Exotic Animal Newsflash:
It was reported last week that for the past 20 yrs, there has been an effort in Colorado to restore an endangered native
trout, the Greenback Cutthroat Trout, but studies show that in some of the waterways, the wrong trout was stocked.
The more common Colorado River cutthroat trout was used mistakenly, as they look similar.
The Greenback Cutthroat Trout is shown in the photo above. The more common Colorado River Cutthroat Trout is shown in the photo to the right.
The University of Colorado lead a 3yr study that shows this effort has been a failure in improving the status of the greenback cutthroat trout subspecies.
This trout is native to drainages of the South Platte and Arkansas rivers in Colorado, and a small part of Wyoming.
The greenback cutthroat trout was actually declared extinct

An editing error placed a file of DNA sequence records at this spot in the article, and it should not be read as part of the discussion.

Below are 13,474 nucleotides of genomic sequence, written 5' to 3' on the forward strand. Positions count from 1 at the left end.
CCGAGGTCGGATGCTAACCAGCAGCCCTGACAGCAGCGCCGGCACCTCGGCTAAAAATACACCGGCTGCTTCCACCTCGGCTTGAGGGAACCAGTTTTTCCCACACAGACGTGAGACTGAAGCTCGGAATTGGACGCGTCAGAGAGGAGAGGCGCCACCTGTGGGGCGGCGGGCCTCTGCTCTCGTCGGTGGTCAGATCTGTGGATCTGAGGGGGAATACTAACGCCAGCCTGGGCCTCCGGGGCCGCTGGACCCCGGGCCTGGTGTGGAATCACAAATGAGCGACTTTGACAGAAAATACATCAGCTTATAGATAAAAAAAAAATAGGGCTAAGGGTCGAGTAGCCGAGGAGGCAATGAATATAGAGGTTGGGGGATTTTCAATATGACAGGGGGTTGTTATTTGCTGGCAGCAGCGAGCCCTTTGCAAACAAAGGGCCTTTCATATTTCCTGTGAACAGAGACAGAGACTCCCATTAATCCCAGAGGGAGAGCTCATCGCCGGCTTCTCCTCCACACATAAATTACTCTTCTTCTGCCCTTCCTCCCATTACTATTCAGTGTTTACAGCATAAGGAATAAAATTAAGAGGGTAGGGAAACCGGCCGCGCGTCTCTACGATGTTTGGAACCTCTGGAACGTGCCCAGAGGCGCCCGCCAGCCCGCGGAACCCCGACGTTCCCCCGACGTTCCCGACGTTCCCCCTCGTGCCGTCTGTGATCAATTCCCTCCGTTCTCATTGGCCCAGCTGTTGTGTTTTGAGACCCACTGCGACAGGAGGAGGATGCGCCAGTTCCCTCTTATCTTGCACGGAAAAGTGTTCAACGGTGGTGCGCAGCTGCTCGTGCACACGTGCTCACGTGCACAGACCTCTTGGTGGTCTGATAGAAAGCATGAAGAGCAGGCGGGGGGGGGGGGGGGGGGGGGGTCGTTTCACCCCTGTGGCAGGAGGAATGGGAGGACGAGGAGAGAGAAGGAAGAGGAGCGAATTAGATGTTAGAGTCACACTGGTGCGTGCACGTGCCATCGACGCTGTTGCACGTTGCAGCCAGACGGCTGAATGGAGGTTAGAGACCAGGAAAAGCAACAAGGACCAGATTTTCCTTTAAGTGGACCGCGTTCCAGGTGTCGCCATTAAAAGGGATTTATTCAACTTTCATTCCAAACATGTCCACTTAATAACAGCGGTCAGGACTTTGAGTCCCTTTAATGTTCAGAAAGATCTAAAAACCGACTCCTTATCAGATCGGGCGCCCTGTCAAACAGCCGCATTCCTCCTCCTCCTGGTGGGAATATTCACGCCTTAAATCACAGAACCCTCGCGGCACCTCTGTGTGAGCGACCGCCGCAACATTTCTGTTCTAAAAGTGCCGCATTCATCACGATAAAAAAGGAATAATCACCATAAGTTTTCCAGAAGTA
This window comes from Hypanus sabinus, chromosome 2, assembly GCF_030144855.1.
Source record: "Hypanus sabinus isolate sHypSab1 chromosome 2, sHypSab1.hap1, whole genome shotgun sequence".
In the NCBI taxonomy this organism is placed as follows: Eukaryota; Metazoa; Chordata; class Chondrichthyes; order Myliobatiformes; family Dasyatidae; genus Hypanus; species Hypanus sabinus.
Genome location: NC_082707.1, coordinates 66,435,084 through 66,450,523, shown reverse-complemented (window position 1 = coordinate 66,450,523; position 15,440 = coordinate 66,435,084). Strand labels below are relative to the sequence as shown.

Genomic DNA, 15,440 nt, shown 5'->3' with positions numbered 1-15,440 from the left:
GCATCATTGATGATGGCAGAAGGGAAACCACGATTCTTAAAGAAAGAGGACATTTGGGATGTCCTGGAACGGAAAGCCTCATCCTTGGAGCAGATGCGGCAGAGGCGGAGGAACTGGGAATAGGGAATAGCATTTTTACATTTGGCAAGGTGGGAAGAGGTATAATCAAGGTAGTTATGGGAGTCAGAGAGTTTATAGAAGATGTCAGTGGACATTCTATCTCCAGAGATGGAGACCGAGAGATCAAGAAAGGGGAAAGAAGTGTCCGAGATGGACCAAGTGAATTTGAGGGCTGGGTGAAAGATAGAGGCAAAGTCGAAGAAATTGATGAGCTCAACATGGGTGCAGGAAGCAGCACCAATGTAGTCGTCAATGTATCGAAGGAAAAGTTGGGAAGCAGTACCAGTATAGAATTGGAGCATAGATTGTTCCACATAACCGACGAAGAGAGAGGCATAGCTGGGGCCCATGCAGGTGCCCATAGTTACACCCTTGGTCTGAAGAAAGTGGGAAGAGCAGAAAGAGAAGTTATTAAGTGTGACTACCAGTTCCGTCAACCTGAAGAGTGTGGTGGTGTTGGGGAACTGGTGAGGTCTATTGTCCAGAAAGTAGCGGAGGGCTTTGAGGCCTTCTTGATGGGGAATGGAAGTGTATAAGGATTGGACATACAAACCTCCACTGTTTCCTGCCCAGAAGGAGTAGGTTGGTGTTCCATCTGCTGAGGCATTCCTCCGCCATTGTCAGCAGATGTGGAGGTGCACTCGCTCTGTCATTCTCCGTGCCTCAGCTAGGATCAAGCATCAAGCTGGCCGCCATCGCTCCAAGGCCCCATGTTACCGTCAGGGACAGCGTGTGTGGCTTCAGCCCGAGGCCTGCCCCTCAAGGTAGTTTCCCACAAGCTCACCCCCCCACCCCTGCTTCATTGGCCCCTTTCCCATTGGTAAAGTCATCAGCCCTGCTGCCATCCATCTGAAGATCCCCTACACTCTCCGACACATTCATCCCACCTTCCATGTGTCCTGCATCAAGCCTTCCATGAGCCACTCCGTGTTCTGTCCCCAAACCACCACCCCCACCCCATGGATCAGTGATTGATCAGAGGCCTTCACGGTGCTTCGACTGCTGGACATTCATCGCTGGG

in 1937, due to pollution, competition from non-native species of fish and, of course, overfishing. However, some remnant populations were found in the 1950s in tributaries, and were then used in federal and state hatcheries in an effort to repopulate their native habitat. This subspecies was then added to the endangered species list in 1978.
This is a huge blemish on the face of the study, but let’s all hope that the government, nonetheless, moves ahead to help repopulate this threatened subspecies before it’s too late and it officially goes extinct.
To read more on this article: Wrong fish used to save species
Species: O. clarki
Subspecies: O. c. stomias
This subspecies of trout now occupies less than 1% of it’s historical range. This subspecies of the cutthroat trout has the largest spots, and has the most brilliant spawning coloration.
What Can You Do?
1. Be educated as to what this fish looks like if you fish in these river areas. If you catch one of these trout, release it immediately.
2. Help support local and worldwide animal conservation organizations.
I hope you enjoyed today’s installment of Exotic Animal Lover. Until next time…
P.S. If you are a fisherman and fish these waterways, be informed! This is a great Pocket Guide to help you assess what species a fish is, and estimate the age of the fish you catch. Get it here:
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